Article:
At Zero Waste Scotland, our ultimate goal is clear – we want to eliminate waste in Scotland.
Driving this change through policies and national direction is of course important, but it’s also absolutely vital to this goal that Scotland’s communities are on board and taking action.
Which is why I was pleased to visit Dunbar, where the Environment Secretary Richard Lochhead announced it is to become Scotland’s first Zero Waste Town. We’ve launched this initiative to recognise collective efforts from residents, businesses and the local council to reduce waste, recycle more, and use resources efficiently.
The project will be coordinated by local community group Sustaining Dunbar, which will work closely with Zero Waste Scotland, East Lothian Council, local groups, businesses and residents to coordinate a comprehensive approach to transforming attitudes to waste in the town. This is the first time we’ve trialled a project like this, involving so many sections of the community, and I look forward to seeing what can be achieved when all these people work together to achieve a shared goal.
While Scotland’s overall target is to achieve a recycling rate of 70 per cent and reduce the amount of waste produced by 15 per cent by 2025, this project isn’t just about getting bins on streets and recycling collections in place, although this is an important part of the process. It’s about driving a change in mindset, so that materials once thought of as “waste” are now considered “resources” with a value. This fundamental shift in perception is crucial to reaching the goals we’ve set, and underpins the actions Dunbar has planned, such as opening a facility to make re-use of goods easier, and working with local schools to educate pupils on the value of materials.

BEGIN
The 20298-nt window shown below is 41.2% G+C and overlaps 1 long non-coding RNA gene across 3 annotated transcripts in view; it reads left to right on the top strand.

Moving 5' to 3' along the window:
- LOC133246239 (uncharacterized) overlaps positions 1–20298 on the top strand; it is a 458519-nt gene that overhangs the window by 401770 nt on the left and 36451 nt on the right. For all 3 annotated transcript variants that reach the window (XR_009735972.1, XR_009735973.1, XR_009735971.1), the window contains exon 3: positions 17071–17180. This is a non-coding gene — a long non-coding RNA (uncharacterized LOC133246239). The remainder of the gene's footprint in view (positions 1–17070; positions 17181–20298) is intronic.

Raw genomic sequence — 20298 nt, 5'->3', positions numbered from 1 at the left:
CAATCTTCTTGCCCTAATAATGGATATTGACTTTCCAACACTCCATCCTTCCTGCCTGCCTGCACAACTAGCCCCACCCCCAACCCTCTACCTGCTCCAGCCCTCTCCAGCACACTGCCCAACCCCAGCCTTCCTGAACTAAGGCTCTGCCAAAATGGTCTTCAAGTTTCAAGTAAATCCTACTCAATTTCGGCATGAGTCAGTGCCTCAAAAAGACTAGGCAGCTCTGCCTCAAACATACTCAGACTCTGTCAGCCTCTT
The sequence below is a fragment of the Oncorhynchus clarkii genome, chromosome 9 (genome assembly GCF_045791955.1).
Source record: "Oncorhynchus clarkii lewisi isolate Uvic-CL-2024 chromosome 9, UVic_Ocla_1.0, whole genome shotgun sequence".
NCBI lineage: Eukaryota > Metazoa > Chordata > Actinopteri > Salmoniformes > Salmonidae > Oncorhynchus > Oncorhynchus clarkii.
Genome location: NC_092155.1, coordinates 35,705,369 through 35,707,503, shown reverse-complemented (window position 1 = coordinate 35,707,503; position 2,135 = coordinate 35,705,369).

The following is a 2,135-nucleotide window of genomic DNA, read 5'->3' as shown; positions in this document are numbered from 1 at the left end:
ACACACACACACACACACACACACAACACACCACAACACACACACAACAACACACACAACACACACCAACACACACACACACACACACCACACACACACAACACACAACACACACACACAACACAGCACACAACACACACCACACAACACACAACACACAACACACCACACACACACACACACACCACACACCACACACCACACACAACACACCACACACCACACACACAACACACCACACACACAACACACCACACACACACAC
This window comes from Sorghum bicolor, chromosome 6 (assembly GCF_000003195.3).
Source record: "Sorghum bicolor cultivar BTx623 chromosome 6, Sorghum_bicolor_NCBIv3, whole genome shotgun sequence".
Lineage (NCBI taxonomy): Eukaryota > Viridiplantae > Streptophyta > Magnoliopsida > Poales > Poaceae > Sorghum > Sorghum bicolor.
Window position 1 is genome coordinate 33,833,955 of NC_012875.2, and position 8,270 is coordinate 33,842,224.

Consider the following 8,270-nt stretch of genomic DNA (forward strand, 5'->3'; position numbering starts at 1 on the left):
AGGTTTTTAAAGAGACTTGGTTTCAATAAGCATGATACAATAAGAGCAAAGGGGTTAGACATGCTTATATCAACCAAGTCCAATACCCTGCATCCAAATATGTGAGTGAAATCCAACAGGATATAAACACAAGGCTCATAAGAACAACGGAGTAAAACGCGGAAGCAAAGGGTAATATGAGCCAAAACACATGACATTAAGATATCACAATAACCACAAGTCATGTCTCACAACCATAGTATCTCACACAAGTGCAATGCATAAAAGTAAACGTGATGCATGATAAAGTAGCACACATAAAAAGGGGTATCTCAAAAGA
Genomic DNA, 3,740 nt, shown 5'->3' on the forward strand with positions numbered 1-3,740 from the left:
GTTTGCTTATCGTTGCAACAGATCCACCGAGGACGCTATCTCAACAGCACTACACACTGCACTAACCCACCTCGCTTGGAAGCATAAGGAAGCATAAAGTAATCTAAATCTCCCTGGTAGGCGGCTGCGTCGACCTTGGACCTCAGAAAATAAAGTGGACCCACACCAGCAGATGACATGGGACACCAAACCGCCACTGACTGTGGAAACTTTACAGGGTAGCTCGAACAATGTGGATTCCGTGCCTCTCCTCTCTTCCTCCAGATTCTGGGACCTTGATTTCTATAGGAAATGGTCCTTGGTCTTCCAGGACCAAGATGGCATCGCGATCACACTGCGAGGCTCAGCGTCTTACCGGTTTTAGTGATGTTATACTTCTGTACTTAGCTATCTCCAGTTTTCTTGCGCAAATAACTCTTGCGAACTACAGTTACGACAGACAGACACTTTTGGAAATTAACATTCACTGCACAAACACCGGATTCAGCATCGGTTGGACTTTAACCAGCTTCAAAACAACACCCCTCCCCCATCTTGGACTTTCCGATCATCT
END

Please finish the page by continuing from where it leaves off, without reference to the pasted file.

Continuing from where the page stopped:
What was obvious from attending the launch event is that there are a lot of players in the community with great ideas and a passion to succeed. I think there’s a “coming of age” for the idea of zero waste, which is motivating all sorts of new people, especially businesses.
As the project progress, I look forward to seeing these ideas become actions, and to finding out how we can replicate it across the country.
• Iain Gulland is director of Zero Waste Scotland